7 Methods for Finding Scholarships for College Students

Average college tuition's for both public and private schools have far outstripped the cost of living. Unless your family is wealthy enough to pay for college out of pocket, you’ll need to find ways to reduce your costs and minimize the amount of debt you’ll have when you graduate.

One question we hear a lot is this:

Where can I go to find scholarships for college students?

Scholarships are an ideal way to pay for college because they are essentially free money. They can be awarded based on either merit or financial need and, best of all, they do not need to be repaid when you graduate.

With that in mind, here are seven methods for finding (and getting) scholarships.

#1: Talk to Your Guidance Counselor

If you’re a high school senior applying to colleges, your first stop should be your school guidance counselor. They can help you learn about local scholarships that you may qualify for.

They will also have access to resources that aren’t available to students. These may include information about both merit and need-based scholarships from local civic organizations, employers, and even high school groups.

#2: Get the Highest Test Scores You Can

Many colleges offer need-based scholarships based strictly on your SAT scores. Yet, it’s not uncommon for students to take the SAT only once. Signing up for an SAT prep course and retaking the text can help you maximize your scores.

If your scores are very high, you may even qualify for a “full ride” scholarship for the school of your choice. However, even improving your scores slightly can make a difference in the merit-based scholarships you are awarded.

#3: Complete the Free Application for Federal Student Aid

The Free Application for Federal Student Aid, or FAFSA, is the form you will need to fill out to get financial aid from the college you attend. Many state schools also use the FAFSA to determine need. The exceptions are New York, New Jersey, and Pennsylvania, where you’ll need to complete a separate state-issued application.

The FAFSA application will help your school identify scholarships and grants you qualify for. When you get your acceptance letter, they’ll provide details about your financial aid and you can accept the money available to you through them.

#4: Search Online

The United States Department of Labor has a free online Scholarship Finder tool that you can use to find scholarships to apply for. You can filter the results to narrow your search.

For example, you may find scholarships that are open only to women, or only to people in certain minority groups. There’s also an option to filter by state, so you can find local scholarships that you may qualify for – and which wouldn’t be automatically awarded via the FAFSA.

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#5: Talk to Your Department Head

If you’re already in college, remember that you can apply for scholarships every year. Once you’ve declared a major, you may be eligible for scholarships that are open only to students in your area of study. Talking to your department head can help you learn about them.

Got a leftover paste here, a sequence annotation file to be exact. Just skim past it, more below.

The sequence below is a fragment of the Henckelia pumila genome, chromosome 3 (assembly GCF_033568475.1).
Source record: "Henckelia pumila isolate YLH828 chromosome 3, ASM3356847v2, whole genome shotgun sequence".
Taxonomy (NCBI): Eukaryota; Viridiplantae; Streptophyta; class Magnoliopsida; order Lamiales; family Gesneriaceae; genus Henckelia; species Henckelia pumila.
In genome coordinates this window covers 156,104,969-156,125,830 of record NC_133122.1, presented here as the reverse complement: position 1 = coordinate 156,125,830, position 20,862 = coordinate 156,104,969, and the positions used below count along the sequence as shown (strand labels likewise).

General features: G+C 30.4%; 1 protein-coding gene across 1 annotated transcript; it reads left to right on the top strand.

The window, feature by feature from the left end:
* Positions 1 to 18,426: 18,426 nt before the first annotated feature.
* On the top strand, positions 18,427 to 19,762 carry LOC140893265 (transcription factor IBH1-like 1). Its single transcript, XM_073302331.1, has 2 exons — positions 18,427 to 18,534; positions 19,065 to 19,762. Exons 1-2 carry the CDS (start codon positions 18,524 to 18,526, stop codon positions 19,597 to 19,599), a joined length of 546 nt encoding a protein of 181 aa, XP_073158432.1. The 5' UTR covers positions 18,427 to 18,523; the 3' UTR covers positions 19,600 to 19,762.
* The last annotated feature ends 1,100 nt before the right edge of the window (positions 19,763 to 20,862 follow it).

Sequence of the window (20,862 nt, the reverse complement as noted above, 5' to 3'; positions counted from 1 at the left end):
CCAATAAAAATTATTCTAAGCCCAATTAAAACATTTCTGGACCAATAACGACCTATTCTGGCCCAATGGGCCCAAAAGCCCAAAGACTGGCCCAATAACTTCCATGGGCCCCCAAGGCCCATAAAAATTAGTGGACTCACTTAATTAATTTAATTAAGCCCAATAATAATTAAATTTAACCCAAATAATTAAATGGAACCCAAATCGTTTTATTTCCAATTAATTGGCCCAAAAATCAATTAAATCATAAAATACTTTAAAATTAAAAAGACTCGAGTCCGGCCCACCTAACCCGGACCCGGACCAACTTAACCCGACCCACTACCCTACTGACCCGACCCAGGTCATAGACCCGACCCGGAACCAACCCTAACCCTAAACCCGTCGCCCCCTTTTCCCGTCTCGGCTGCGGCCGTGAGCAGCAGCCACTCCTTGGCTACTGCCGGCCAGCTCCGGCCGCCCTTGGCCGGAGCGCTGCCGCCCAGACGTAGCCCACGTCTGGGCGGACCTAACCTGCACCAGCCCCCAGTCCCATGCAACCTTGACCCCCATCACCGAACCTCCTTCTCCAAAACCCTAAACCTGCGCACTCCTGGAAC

These scholarships are ones you’ll need to apply for separately from the FAFSA. You should be prepared to do some research, fulfill all criteria for the scholarship, and apply in a timely manner.

#6: Talk to Professional Associations

If you have already chosen a major and a potential profession, you may be able to qualify for a scholarship that’s open only to people pursuing a particular career. For example, some medical associations may offer scholarships to pre-med students or medical students.

You’ll need to learn what the requirements are for the scholarship, complete an application, and submit any required documentation in advance of the scholarship deadline. Even a small scholarship can help defray your expenses.

#7: Avoid Scholarship Application Pitfalls

One of the most important things you can do to get a scholarship is to ace the application. Here are some common mistakes to avoid:

  • Don’t recycle scholarship application essays. It will be obvious if you try to do a “one size fits all” essay and swap out the name of the scholarship. Instead, take your time and be specific about why you think you’re a good candidate for the scholarships.
  • Be careful who you ask for a recommendation. Teacher recommendations can carry a lot of weight, but they’ll carry more if they’re relevant to the scholarship. For example, ask your chemistry teacher to recommend you for a science scholarship, but go to a creative writing teacher for a writing scholarship.
  • Don’t apply for just one or two big scholarships. Seeking out smaller awards can increase your chances of getting the money you need and, as a bonus, the competition may not be as fierce as it is for large scholarships.
  • Don’t wait until the last minute. Taking your time will ensure that you can proofread your work and double-check to make sure you’ve done everything you need to do.

Finally, never pay to apply for a scholarship. Any organization that asks for an application fee is running a scam. Skip it and move on to the next one.

Applying for scholarships can be time-consuming, but it’s also one of the best ways to afford college and graduate without a mountain of debt. The seven tips we’ve outlined here can help you find and win the scholarships you need.

To learn about Addition Financial’s flexible student loan options in the event you don’t get enough scholarship money to cover the cost of tuition, please click here now.

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